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'He's our very own miracle!'

WHEN baby Warwick was born 11 weeks premature, his family were convinced he was going to die.

WHEN baby Warwick was born 11 weeks premature, his family were convinced he was going to die.

The infant had a bleed on the brain, heart problems and spent three weeks in intensive care - the prognosis was horrific. But the little boy has beaten incredible odds and next week he will celebrate his first birthday.

Mum Leigh Dumighan, from Meriden, and husband David had been told that if her son did survive he would have no quality of life.

“We made the decision to take him out of the incubator and withdraw treatment so we could give him the cuddles and kisses every baby needs and deserves without all the wires and pain,” she said.

“We were given a private room to say ‘goodbye’ and told to get him baptised as quickly as possible. We did so and stayed in that room waiting for him to die for eight days. There were several times when he stopped breathing and his face went a shade of blue and we thought ‘this is it’.”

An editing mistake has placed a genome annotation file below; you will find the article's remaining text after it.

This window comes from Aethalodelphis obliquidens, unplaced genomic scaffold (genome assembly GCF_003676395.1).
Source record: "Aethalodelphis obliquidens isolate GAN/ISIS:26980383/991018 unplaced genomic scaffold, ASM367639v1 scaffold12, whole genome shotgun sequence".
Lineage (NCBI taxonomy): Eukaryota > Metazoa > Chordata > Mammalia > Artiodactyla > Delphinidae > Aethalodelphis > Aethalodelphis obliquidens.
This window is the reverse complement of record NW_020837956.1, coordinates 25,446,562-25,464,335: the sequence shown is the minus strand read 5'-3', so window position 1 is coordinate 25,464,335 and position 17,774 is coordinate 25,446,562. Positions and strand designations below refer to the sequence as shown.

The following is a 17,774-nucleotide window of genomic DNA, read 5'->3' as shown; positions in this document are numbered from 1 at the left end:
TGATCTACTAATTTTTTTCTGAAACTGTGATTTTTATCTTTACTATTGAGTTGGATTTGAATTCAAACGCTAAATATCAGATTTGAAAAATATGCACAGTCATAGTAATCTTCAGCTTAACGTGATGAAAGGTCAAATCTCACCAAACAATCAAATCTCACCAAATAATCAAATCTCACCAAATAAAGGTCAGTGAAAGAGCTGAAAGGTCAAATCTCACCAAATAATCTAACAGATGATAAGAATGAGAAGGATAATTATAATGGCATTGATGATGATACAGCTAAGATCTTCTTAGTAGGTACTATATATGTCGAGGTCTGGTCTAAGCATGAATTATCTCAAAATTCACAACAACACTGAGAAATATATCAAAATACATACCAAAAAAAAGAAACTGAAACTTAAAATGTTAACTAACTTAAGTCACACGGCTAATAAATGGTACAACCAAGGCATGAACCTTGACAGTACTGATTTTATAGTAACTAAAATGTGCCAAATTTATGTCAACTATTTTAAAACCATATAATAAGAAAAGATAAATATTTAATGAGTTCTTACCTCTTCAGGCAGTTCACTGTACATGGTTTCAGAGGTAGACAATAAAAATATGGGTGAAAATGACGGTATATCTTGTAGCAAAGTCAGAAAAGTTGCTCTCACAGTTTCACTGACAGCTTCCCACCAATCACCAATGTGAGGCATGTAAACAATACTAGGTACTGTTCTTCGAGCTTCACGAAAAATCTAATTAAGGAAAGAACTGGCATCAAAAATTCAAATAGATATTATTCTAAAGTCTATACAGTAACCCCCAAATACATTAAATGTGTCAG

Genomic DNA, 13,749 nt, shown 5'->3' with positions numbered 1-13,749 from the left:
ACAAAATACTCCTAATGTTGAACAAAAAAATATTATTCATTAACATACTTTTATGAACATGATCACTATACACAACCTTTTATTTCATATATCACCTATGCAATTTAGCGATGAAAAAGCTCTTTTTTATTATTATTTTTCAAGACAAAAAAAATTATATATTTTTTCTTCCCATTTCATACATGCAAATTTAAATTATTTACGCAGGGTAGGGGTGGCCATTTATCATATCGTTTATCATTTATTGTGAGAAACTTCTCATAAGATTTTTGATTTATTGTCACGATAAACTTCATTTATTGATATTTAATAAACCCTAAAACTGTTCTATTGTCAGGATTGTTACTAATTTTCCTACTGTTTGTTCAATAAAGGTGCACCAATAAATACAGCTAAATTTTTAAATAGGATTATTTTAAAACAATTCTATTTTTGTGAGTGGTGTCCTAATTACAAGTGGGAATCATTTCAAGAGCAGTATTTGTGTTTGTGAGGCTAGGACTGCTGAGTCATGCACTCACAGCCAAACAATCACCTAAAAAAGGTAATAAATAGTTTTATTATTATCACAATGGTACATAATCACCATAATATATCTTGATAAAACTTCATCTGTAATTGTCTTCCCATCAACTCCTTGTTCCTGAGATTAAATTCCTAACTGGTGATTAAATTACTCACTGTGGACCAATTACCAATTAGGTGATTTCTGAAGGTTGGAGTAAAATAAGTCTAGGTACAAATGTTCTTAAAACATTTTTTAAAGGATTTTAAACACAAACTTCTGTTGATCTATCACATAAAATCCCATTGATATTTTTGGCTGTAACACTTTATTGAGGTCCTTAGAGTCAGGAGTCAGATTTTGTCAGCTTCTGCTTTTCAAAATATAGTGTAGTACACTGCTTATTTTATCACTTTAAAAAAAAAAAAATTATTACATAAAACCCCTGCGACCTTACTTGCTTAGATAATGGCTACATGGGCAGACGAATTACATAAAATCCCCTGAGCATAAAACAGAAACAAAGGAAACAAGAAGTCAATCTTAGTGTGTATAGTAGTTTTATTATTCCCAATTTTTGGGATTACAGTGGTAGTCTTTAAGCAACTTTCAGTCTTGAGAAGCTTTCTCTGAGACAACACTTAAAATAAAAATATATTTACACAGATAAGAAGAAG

But Warwick survived and his parents decided to take him home - at the time he weighed just 3lb. Although he has been diagnosed with cerebal palsy, he is not blind nor deaf and has escaped many of the other problems predicted 12 months ago.

“The amazing thing is Warwick survived all by himself,” said Leigh. “He was tiny and had all the odds stacked against him but he did it without any medication.”

Today Leigh is involved with Bliss (a charity for premature babies) and also has strong feelings about proposals to cut maternity services at Solihull Hospital.

“I wanted to go to Solihull but had to go to Heartlands because of the complications. It was scary going to somewhere I didn’t know and I wouldn’t want any other mother to go through that.”

* You can sign the petition to save maternity services at Solihull Hospital at the Solihull News, 150 High Street, Solihull.



Cathrina Hulse
Multimedia Journalist
Annette Belcher
Multimedia Journalist
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